Entry-level personal trainers initially rely on a training certificate and a high school diploma to successfully land a job.
However, coaching as a career path requires something more- Emotional Intelligence (EI). According to Melinda Abbott of Columbia University,1 49% or more of successful coaching is derived from a coach’s ability to monopolize emotional intelligence. Moreover, the ability to connect on a social level has been proven to drive motivation and teaching efficacy.
The bottom line is a coach should focus a substantial portion of their time on sports psychology.
The Benefits of Conscious Coaching
A well-known coach, Brett Bartholomew, brings up in his book, Conscious Coaching 2 the importance of understanding the types of people you coach. As of late, there is a growing body of evidence surrounding understanding personality types for career success within the workplace and academic performance training.2
However, within the realm of sports, this too is becoming important. As Mark Rippetoe points out in his book Practical Programming for Strength Training,3 a strength coach will spend more time with an athlete during their career individually than any other coach. Therefore, knowing your athlete or client is of utmost importance.3
Focus less on counting reps and focus more on the client’s needs and know when to refer out.
Coaches are not licensed to be psychiatrists or medical doctors (unless one holds that title); nevertheless, understanding how EI applies to a client’s lifespan warrants some explanation.
EI is a type of social intelligence that involves the ability to monitor one’s own and others’ emotions, discriminate among them, and use the information to guide one’s thinking and actions, according to Salovey & Mayer, 1990.
In the context of coaching, this requires first an understanding of how a person approaches being instructed, how one manages failure, success, plateaus, and their interaction with nutrition and overall personal wellness.3,4,5,6
Emotional Intelligence in Coaching Builds Trust
One of my sessions consisted of six minutes of a client discussing their issues for the day before mobility work and isometric drills. EI allows that client to feel comfortable and builds trust.
Without trust, a client is not likely to follow instructions, and the client does come first.
You can have a Ph.D. in biophysics, but the client could care less; their foci are:
- Achieving their intended results
- Feeling appreciated
Those six minutes to my client made the remainder of her day far more enjoyable, and she will look forward to her next session.
As a coach, having a graduate degree makes reading bloodwork easier and discussions with a client’s physician more illuminating. The client learns that you care beyond the aspect of the job; this creates buy-in.2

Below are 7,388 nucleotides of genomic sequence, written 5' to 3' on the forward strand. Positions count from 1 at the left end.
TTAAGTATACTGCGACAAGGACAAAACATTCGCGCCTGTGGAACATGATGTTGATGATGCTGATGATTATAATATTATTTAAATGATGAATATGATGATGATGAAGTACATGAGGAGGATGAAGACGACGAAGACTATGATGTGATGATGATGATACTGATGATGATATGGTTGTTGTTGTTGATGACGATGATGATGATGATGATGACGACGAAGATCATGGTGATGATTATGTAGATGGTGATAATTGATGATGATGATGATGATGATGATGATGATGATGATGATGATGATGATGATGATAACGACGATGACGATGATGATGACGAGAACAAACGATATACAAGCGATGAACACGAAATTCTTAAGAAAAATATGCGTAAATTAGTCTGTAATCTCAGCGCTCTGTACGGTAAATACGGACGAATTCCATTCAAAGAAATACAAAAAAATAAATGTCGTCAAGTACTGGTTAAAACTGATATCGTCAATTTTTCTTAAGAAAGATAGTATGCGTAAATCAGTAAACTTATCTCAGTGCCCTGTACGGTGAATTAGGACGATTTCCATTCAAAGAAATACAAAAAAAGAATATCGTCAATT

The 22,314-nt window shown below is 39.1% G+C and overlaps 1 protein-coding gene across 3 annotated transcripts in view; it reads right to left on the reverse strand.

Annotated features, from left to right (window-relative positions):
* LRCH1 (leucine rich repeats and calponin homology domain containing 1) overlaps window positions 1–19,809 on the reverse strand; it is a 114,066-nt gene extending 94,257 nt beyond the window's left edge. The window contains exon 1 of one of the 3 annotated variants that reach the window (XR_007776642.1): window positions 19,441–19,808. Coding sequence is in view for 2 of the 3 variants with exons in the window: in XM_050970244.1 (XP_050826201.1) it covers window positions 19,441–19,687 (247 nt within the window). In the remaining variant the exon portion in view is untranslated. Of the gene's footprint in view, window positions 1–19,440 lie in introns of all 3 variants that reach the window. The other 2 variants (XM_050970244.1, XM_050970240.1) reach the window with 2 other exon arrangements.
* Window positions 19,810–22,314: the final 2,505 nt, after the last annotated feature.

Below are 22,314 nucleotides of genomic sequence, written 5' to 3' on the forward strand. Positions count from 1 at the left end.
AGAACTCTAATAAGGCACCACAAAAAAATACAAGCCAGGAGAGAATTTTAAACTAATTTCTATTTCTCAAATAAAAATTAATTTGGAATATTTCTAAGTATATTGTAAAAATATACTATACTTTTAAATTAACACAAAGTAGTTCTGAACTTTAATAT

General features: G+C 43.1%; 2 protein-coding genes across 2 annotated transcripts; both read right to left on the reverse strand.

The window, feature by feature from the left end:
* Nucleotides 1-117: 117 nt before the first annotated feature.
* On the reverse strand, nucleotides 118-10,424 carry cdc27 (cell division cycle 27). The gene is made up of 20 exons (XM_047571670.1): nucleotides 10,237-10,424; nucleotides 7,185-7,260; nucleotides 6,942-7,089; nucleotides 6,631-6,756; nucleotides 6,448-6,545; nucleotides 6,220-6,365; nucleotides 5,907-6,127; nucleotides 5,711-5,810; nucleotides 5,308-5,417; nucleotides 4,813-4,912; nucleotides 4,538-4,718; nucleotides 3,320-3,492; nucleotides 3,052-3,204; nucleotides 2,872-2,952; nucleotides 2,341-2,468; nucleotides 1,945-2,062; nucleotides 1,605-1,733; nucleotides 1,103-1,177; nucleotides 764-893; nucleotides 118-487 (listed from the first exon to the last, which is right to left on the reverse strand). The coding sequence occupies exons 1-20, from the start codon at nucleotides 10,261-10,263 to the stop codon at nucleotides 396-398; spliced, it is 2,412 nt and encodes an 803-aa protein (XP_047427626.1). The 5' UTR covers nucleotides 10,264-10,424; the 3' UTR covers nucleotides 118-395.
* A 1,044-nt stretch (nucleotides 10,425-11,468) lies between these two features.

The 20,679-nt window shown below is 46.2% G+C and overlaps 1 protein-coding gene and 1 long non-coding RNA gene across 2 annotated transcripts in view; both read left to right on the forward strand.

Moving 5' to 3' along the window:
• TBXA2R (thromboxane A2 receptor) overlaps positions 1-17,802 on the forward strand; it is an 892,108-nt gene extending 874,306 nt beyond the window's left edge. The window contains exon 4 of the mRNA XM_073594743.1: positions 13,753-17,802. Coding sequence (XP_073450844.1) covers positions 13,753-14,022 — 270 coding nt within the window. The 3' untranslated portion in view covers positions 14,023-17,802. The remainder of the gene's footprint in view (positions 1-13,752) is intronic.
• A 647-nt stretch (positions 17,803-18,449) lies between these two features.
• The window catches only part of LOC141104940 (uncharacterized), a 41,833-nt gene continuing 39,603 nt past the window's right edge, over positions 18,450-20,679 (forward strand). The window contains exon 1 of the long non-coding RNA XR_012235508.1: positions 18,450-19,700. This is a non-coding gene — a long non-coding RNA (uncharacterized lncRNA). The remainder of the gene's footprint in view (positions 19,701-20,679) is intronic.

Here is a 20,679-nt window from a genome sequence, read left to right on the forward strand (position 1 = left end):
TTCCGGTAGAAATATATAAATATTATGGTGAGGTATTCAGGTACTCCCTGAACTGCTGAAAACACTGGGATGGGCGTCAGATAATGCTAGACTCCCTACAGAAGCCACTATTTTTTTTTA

This client is more likely to refer others to you and participate in higher engagement training.
Another client learned quickly that their well being is most important in and out of the competition. During a time such as COVID-19, clients are far more reluctant to engage with their coach, let alone purchase high-fidelity coaching programs.
As clients resurface, it is far more important to cater to mental health needs with the same vigor as a premium program or nutritional plan.
In particular, athletes who face suspension of events or entire seasons may feel displaced without a coach guiding them.
Contrary to popular belief, athletes often suffer more mental illness than average gym patrons.
Furthermore, they are less likely to seek to consult for mental health issues.
As a coach, it requires that red-flags in normal function be caught sooner rather than later and ensure that your gym or office is a safe space. It is through a proper institution of emotional intelligence practice that client outcomes improve.7
1. Abbott, Melinda. “Characteristics of a Successful Personal Trainer.” Doctoral theses, Columbia University/Academic Commons, 2018.
2. Bartholomew, B., Conscious Coaching: The art & science of building buy-in. Bartholomew Strength, LLC. 2017, p. 286.
3. Rippetoe, M., Kilgore, L., & Bradford, S. E. Practical programming for strength training, Aasgaard Company. 2006. Vol. 222.
4. Bureau of Labor Statistics, U.S. Department of Labor, Occupational Outlook Handbook, Fitness Trainers and Instructors, (visited January 13, 2021).
5. Richard C. Thelwell, Andrew M. Lane, Neil J.V. Weston & Iain A. Greenlees, “Examining relationships between emotional intelligence and coaching efficacy.” International Journal of Sport and Exercise Psychology. 2008.6:2. 224-235.
6. John D. Mayer, Peter Salovey, “The intelligence of emotional intelligence.” Intelligence, Vol 17, Issue 4,1993, 433-442.
7. Scott B. Martin, (2005) “High School and College Athletes’ Attitudes Toward Sport Psychology Consulting,” Journal of Applied Sport Psychology, 17:2, 127-139.